Searching for “We the People” in the Presidential Primaries

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Searching for “We the People” in the Presidential PrimariesPresidential primaries often bring out the worst in American politics. Candidates’ messages are often rooted in the “us versus them” mentality, with presidential hopefuls trying to one up their competition by further slamming the opposing party. As an oral communications instructor at a tribal college or university (TCU), I challenge my students to analyze the rhetoric of these divisive campaigns for attention grabbing headlines, substantive policy proposals, and logical fallacies. Every election cycle my new students are reliably interested in analyzing which candidates will foster a strong economy in time for their graduation, as well as where the would-be commander-in-chiefs stand on American Indian issues. What’s surprising is that past hot button disputes over income inequality, entitlement accessibility, and matters of foreign policy only garner faint rumblings this year. Rather, my students are quick to point out that the 2016 primaries expose America’s demographic divisions. As an educator preparing students to work and thrive within a multi-racial, ethnic, and cultural world, it frustrates me to hear the nonchalant way in which groups of people are being reduced and dismissed by some of our presidential hopefuls. So, in this column I’m asking my TCU peers to join me in steering our campuses away from the candidates’ “us versus them” mentality and moving closer towards a dialogue that unites all Americans under the banner of “We the People.”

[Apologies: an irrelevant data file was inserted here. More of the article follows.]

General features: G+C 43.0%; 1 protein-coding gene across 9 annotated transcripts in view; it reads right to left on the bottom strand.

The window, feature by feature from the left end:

The United States has a long history of discrimination that our country is painfully slow in acknowledging and correcting. We can see this embedded generational bigotry in every Confederate flag, racist mascot, and reductive epitaph that’s celebrated. Yet every year America’s minority populations grow in numbers, which means that with every election the input of the often minimalized minority voters carries more weight. We can look to Democratic front-runner Hillary Clinton’s decisive victories in the Southern states’ Democratic primaries as evidence of her appeal to African American and Hispanic voters. She is also hoping to follow President Obama’s lead by engaging American Indians with her campaign because the Native vote can be decisive in state elections throughout the country.

On the flip side of the coin is the sad reality that contemporary society needs to move beyond the failed use of racial profiling. But our country struggles in deciding how best to take action. While the Black Lives Matter movement has taken steps by using technologically advanced body cameras in policing, giving us cause to celebrate how modern advancements have improved accountability, the complexity of the global refugee and terrorist crises has brought flippant 20th century solutions to the tongues of 21st century politicians. Republican front-runner Donald Trump has proposed building a wall between the United States and Mexico similar to the one built in Berlin during the Cold War, and has waffled on the use of Muslim internment camps reminiscent of those used during World War II to confine Japanese Americans. Similarly, Trump’s primary competition for the nomination, Ted Cruz, also supports building a wall on our southern border and has recently endorsed religious profiling when he called for “law enforcement to patrol and secure Muslim neighborhoods before they become radicalized.” This type of knee-jerk backward thinking was flawed during its original inception, and its resurgence now only serves to stagnate our country’s progress.